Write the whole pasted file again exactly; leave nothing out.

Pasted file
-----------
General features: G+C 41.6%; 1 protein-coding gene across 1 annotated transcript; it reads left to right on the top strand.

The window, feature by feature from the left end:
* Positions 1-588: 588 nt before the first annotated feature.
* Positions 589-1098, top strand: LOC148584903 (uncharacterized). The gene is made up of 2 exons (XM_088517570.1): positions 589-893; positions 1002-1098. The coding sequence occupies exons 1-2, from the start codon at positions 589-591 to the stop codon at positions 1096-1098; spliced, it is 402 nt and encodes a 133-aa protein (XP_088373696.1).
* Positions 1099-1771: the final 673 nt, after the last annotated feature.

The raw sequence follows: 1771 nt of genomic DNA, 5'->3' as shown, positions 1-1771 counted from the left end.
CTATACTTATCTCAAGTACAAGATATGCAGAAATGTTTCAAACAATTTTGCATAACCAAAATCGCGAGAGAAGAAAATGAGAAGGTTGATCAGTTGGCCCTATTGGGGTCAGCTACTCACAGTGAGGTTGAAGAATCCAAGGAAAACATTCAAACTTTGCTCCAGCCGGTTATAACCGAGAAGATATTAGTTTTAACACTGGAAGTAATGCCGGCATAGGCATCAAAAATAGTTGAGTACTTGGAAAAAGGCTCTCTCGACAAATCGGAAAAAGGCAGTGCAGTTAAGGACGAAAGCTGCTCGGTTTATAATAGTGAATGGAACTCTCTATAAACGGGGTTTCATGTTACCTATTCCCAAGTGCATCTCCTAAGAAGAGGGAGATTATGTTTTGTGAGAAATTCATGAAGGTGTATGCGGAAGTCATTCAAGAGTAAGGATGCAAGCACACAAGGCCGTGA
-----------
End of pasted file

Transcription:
General features: G+C 41.6%; 1 protein-coding gene across 1 annotated transcript; it reads left to right on the top strand.

The window, feature by feature from the left end:
* Positions 1-588: 588 nt before the first annotated feature.
* Positions 589-1098, top strand: LOC148584903 (uncharacterized). The gene is made up of 2 exons (XM_088517570.1): positions 589-893; positions 1002-1098. The coding sequence occupies exons 1-2, from the start codon at positions 589-591 to the stop codon at positions 1096-1098; spliced, it is 402 nt and encodes a 133-aa protein (XP_088373696.1).
* Positions 1099-1771: the final 673 nt, after the last annotated feature.

The raw sequence follows: 1771 nt of genomic DNA, 5'->3' as shown, positions 1-1771 counted from the left end.
CTATACTTATCTCAAGTACAAGATATGCAGAAATGTTTCAAACAATTTTGCATAACCAAAATCGCGAGAGAAGAAAATGAGAAGGTTGATCAGTTGGCCCTATTGGGGTCAGCTACTCACAGTGAGGTTGAAGAATCCAAGGAAAACATTCAAACTTTGCTCCAGCCGGTTATAACCGAGAAGATATTAGTTTTAACACTGGAAGTAATGCCGGCATAGGCATCAAAAATAGTTGAGTACTTGGAAAAAGGCTCTCTCGACAAATCGGAAAAAGGCAGTGCAGTTAAGGACGAAAGCTGCTCGGTTTATAATAGTGAATGGAACTCTCTATAAACGGGGTTTCATGTTACCTATTCCCAAGTGCATCTCCTAAGAAGAGGGAGATTATGTTTTGTGAGAAATTCATGAAGGTGTATGCGGAAGTCATTCAAGAGTAAGGATGCAAGCACACAAGGCCGTGA